On February 1, an unmanned Zenit-3SL rocket suffered engine failure just 40 seconds after liftoff from "Sea Launch," a floating platform in the Pacific owned and operated by an affiliate of Russia's RSC Energia space-hardware manufacturer. The Russian and Ukrainian built rocket took Intelsat's IS-27 communications satellite — slated to replace Intelsat's Galaxy 11 and Intelsat 805 satellites — with it into the ocean.
Cause of the engine failure is unknown, but Sea Launch has promised a full enquiry is underway.
Despite the loss, Intelsat confirms existing satellites will continue to operate as usual. It's fortunate there are existing satellites able to keep bandwidth capacity at demand, but the loss of the new satellite means the loss of some significant advances. It would have included a Ku-band beam, completing Intelsat's Global Mobility project by providing the beam for North Atlantic sea and air routes, and covering Mexico and areas over Central and South America. Once completed, the Intelsat Global Mobility project would have joined beams from several satellites to allow uninterrupted coverage for mobile, maritime and air customers.
The other casualty was a UHF-band payload intended for potential lease to the U.S. Defense Department.
Instelsat has issued a statement reassuring its clients it is working to find appropriate solutions for the planned upgrades. It's unlikely however the $400 million in insurance will adequately cover the resource cost of the satellite, not to mention cover contracts guaranteeing their global coverage.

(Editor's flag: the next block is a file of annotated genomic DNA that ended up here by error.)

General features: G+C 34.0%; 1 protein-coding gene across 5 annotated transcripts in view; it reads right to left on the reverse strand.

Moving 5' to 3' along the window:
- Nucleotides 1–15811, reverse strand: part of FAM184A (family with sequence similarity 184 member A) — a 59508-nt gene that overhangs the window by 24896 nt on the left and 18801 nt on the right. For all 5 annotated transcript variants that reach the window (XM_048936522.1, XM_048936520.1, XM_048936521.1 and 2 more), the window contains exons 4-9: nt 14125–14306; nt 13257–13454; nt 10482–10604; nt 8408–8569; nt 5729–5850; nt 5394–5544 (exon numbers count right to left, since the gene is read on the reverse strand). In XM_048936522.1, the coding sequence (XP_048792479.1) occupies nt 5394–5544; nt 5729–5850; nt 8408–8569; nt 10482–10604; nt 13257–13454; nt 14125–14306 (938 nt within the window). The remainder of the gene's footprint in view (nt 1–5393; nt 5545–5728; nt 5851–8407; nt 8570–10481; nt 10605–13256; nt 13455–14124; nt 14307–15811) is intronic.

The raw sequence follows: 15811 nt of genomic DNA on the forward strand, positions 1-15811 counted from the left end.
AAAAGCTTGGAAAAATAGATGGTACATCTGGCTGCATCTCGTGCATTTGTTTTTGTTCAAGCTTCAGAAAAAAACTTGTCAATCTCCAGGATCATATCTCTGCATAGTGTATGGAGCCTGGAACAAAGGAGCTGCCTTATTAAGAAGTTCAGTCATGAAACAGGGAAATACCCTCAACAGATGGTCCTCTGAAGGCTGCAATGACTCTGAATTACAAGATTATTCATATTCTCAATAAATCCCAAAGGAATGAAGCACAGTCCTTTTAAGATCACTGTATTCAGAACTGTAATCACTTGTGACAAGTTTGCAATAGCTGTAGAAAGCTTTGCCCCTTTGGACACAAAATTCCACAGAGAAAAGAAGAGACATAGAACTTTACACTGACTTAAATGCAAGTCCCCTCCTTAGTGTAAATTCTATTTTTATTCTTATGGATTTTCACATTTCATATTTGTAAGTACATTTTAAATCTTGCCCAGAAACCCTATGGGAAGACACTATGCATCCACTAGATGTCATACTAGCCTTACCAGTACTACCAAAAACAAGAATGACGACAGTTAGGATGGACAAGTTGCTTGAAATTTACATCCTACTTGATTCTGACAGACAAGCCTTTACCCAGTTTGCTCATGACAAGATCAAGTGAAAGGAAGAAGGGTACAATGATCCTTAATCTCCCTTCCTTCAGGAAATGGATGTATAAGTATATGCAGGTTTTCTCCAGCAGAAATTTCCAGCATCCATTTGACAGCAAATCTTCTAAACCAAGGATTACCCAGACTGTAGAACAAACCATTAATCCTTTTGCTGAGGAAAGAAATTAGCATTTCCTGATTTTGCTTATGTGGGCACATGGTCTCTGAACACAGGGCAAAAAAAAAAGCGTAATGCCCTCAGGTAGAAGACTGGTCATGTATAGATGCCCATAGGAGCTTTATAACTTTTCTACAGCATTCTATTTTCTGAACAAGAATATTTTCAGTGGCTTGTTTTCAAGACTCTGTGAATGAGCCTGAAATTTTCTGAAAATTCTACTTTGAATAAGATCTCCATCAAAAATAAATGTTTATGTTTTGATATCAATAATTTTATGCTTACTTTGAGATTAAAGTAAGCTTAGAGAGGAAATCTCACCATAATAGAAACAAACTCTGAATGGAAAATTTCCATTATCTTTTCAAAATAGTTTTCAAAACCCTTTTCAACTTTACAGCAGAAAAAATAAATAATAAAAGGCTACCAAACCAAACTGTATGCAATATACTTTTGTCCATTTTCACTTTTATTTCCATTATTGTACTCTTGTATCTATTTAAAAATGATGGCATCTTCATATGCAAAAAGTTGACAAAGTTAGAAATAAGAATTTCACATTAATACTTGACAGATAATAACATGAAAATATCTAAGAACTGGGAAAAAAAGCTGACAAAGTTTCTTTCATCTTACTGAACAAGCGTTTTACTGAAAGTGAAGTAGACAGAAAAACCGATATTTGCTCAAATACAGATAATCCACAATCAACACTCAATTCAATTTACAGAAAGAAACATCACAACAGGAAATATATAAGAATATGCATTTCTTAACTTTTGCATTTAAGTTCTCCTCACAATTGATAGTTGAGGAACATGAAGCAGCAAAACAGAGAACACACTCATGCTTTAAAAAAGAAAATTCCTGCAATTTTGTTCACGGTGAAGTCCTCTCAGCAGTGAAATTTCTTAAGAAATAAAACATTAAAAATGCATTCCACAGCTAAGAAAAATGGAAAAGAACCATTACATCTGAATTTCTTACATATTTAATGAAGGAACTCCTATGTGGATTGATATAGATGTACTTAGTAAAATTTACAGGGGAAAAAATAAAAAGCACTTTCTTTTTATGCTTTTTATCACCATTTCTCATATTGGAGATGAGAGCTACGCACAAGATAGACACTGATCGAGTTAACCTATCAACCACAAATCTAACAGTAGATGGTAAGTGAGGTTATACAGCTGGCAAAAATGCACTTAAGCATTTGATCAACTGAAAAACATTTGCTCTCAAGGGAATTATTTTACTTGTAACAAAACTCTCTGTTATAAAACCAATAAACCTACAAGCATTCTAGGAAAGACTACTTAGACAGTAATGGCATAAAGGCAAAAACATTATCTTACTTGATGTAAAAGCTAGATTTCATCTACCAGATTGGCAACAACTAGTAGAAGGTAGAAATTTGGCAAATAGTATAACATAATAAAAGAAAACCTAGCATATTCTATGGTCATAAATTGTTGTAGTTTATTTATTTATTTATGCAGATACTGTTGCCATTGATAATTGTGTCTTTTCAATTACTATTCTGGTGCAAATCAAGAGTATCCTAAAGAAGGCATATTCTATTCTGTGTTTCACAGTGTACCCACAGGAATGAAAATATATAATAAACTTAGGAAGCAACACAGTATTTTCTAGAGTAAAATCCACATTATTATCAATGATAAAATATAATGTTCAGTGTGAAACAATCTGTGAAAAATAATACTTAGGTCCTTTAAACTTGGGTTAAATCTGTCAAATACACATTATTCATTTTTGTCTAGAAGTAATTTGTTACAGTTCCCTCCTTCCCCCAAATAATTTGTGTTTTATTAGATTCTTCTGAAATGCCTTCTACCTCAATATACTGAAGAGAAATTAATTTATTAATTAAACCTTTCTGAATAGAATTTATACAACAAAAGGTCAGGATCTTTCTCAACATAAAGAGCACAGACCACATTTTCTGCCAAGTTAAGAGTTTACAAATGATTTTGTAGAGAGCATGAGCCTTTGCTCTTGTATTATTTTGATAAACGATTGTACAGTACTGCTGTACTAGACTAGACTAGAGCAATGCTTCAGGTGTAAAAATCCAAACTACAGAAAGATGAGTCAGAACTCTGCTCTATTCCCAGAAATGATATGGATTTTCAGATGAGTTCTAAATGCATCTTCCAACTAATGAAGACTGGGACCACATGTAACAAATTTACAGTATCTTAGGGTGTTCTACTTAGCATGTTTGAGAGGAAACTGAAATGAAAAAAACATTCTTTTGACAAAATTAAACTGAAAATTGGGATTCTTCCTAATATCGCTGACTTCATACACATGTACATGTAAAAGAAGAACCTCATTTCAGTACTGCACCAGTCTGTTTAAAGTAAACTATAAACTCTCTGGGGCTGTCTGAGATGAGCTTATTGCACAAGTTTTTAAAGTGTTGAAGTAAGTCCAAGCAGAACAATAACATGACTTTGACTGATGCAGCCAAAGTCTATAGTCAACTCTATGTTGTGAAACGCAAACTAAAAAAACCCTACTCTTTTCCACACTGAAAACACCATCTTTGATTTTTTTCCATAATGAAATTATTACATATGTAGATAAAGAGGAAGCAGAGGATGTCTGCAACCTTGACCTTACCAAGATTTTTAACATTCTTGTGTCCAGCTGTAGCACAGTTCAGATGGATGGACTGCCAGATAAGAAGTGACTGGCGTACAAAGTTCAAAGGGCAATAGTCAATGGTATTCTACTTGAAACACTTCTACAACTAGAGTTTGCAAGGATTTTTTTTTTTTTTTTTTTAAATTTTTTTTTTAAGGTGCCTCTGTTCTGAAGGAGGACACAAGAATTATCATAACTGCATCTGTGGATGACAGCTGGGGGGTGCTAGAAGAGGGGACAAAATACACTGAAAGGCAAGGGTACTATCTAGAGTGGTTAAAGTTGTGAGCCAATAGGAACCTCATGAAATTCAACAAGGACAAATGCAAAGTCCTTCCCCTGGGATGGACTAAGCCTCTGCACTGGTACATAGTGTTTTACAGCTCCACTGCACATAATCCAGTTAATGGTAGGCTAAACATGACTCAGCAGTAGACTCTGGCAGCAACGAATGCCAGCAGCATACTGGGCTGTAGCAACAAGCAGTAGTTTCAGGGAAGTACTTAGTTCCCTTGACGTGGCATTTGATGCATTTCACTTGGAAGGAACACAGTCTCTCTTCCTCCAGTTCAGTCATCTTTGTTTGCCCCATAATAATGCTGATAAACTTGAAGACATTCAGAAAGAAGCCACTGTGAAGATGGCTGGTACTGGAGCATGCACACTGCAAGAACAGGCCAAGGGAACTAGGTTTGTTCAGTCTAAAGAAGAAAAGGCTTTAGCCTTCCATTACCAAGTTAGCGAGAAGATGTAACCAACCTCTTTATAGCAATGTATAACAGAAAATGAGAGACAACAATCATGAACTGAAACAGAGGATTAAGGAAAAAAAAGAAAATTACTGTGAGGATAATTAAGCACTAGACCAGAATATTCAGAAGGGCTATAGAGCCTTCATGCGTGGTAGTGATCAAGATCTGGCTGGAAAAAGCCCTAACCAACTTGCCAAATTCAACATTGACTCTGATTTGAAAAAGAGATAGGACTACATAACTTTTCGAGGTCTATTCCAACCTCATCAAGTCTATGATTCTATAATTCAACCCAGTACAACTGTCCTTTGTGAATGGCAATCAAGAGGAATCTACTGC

The failure of this particular Zenit-3SL rocket is part of several Russian built rocket failures over the past few years, including the heavy lifting Proton and smaller Rockot rockets both built by Khrunichev Space Center of Moscow and now under the eyes of failure review boards.
Probably the project with the most at stake, is Land Launch which also uses the Zenit-3SL rocket (although is contracted to a different operator). Land Launch operates out of the well-known and well-used Baikonur Cosmodrome in Kazakstan. A failure there could throw a wrench into the shedule of international launches there, and for the outcome of increased Russian space spending in general.
Likely all eyes will be on each of the review boards to determine whether any common deficiencies in Russian built rockets will put their renewed interest in space in a safety and engineering lockdown in the near future.